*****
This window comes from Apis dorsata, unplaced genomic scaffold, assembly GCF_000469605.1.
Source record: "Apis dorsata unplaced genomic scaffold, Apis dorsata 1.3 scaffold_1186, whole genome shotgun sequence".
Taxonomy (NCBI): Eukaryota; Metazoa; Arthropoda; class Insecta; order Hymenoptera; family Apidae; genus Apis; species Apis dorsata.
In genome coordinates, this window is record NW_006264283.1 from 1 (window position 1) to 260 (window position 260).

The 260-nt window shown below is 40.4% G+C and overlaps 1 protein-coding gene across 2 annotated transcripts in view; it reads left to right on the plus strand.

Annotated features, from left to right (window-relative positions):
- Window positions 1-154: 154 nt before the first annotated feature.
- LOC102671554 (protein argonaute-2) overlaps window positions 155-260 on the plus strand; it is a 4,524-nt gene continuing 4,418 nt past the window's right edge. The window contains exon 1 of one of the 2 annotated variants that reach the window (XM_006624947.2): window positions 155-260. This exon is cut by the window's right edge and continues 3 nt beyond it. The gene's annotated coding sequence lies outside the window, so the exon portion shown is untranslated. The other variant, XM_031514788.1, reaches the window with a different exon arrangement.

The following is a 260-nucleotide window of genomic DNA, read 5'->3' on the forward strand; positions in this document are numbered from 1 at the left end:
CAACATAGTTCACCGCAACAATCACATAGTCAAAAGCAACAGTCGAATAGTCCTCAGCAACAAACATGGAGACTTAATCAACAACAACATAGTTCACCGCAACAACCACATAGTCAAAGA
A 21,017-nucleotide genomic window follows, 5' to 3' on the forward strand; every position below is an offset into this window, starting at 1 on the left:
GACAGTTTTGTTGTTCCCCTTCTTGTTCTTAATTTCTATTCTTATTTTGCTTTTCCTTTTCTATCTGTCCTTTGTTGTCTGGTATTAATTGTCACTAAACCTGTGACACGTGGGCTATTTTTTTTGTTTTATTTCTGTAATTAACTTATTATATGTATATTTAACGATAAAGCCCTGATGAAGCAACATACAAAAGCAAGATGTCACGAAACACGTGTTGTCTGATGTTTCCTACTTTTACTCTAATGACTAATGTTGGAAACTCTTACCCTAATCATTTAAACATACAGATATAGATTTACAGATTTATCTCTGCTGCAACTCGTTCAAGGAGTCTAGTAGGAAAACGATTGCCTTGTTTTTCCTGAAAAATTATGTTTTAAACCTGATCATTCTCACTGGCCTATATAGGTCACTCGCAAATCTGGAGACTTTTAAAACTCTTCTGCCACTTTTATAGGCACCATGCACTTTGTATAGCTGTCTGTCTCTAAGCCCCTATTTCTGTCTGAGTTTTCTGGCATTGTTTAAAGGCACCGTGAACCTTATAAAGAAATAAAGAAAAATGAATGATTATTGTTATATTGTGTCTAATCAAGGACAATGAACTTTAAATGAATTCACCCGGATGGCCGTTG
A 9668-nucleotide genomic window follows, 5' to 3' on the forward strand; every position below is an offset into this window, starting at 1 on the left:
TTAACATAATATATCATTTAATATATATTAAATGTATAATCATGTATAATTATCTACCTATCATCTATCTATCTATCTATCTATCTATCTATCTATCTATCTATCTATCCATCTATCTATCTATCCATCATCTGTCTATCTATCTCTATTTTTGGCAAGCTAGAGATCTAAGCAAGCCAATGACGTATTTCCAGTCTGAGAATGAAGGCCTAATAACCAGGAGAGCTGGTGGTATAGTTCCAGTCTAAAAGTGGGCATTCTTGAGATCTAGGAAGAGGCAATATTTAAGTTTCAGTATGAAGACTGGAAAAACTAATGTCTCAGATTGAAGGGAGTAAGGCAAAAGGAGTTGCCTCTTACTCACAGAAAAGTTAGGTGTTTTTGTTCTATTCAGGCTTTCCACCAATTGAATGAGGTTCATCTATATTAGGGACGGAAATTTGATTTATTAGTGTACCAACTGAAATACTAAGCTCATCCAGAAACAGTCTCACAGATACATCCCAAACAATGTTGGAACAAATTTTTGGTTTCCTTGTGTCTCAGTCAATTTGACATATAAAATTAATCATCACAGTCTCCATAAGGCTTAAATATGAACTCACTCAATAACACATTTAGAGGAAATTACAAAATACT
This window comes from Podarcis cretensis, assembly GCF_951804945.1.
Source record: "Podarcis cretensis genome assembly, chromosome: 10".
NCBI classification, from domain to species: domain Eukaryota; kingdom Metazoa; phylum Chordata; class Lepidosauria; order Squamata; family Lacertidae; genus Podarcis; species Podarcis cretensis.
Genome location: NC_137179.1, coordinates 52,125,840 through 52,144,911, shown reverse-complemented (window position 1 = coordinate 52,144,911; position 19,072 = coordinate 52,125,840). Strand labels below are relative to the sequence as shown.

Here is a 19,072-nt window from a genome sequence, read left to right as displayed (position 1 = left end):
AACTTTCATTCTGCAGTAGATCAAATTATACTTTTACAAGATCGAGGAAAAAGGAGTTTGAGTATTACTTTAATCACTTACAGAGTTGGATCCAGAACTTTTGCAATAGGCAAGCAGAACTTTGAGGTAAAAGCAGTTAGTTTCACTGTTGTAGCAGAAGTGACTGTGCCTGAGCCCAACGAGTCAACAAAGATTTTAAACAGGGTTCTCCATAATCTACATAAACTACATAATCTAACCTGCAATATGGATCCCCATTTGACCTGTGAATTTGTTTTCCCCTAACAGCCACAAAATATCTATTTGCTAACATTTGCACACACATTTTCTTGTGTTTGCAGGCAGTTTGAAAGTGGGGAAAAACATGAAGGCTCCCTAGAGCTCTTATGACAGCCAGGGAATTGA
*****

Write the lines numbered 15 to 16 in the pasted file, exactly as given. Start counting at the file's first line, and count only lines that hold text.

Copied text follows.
This window comes from Podarcis cretensis, assembly GCF_951804945.1.
Source record: "Podarcis cretensis genome assembly, chromosome: 10".